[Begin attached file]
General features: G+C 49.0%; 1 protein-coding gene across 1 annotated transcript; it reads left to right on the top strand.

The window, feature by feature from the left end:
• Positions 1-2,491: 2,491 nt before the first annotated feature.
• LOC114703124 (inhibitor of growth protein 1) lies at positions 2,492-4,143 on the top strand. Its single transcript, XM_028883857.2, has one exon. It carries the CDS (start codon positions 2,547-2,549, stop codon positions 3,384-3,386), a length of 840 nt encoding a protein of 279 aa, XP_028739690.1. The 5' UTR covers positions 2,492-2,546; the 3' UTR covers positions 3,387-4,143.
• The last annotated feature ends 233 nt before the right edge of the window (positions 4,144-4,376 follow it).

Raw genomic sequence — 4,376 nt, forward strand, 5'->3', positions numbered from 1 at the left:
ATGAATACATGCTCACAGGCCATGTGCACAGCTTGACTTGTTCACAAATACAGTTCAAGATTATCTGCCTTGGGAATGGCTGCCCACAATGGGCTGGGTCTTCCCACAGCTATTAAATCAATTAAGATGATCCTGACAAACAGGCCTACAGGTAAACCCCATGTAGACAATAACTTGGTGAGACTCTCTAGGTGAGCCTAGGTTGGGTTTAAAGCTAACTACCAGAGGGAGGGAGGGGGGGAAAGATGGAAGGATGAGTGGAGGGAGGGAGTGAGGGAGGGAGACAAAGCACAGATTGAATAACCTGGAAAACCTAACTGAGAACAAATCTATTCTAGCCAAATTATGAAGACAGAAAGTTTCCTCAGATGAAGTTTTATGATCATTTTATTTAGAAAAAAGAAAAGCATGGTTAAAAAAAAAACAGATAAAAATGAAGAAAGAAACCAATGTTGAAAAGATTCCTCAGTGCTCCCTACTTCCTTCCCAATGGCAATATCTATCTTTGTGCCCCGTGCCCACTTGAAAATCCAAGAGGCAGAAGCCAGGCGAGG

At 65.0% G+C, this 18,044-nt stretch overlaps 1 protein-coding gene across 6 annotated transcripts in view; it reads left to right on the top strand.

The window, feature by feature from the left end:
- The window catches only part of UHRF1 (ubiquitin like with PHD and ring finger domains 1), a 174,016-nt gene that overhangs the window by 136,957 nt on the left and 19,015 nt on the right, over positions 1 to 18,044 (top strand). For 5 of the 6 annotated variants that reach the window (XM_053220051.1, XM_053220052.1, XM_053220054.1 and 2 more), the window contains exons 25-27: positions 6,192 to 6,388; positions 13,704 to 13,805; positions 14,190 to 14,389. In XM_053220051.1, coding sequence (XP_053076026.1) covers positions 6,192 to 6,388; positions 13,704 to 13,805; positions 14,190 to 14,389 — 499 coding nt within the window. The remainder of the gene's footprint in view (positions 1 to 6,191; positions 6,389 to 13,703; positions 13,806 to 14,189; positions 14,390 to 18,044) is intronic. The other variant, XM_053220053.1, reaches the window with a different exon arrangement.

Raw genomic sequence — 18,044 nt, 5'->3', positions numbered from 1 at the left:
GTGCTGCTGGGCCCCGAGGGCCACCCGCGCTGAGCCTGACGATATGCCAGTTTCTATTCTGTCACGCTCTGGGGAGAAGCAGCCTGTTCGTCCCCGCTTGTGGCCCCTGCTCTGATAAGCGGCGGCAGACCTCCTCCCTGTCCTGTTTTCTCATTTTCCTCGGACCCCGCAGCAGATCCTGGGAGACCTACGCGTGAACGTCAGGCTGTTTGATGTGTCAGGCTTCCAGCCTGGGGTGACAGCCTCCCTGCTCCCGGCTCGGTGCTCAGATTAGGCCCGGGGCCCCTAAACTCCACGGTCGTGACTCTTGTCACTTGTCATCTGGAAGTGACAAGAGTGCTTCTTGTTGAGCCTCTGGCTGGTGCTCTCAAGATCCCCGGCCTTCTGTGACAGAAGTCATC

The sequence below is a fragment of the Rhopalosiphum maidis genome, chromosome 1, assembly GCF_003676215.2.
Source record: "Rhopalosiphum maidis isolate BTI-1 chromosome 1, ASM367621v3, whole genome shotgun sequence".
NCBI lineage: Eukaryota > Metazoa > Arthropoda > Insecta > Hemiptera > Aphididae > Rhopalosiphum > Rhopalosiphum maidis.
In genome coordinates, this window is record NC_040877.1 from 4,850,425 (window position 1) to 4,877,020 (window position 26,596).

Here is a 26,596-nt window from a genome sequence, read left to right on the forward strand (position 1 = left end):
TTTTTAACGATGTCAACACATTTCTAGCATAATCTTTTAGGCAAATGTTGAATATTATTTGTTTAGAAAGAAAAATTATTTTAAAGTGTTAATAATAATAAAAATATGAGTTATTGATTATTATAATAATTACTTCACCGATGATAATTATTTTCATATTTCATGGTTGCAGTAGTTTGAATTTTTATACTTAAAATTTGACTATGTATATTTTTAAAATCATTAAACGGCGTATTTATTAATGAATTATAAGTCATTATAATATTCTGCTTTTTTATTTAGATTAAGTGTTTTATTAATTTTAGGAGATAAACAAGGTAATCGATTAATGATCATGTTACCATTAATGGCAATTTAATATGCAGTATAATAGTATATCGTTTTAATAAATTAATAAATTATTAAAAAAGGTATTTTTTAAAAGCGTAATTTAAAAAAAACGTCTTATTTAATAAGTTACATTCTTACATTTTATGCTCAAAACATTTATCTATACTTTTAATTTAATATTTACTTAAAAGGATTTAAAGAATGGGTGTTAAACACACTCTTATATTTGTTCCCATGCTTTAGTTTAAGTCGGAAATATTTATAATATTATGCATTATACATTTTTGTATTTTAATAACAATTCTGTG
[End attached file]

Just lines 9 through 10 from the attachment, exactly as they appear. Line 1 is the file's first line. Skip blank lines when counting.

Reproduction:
The window, feature by feature from the left end:
- The window catches only part of UHRF1 (ubiquitin like with PHD and ring finger domains 1), a 174,016-nt gene that overhangs the window by 136,957 nt on the left and 19,015 nt on the right, over positions 1 to 18,044 (top strand). For 5 of the 6 annotated variants that reach the window (XM_053220051.1, XM_053220052.1, XM_053220054.1 and 2 more), the window contains exons 25-27: positions 6,192 to 6,388; positions 13,704 to 13,805; positions 14,190 to 14,389. In XM_053220051.1, coding sequence (XP_053076026.1) covers positions 6,192 to 6,388; positions 13,704 to 13,805; positions 14,190 to 14,389 — 499 coding nt within the window. The remainder of the gene's footprint in view (positions 1 to 6,191; positions 6,389 to 13,703; positions 13,806 to 14,189; positions 14,390 to 18,044) is intronic. The other variant, XM_053220053.1, reaches the window with a different exon arrangement.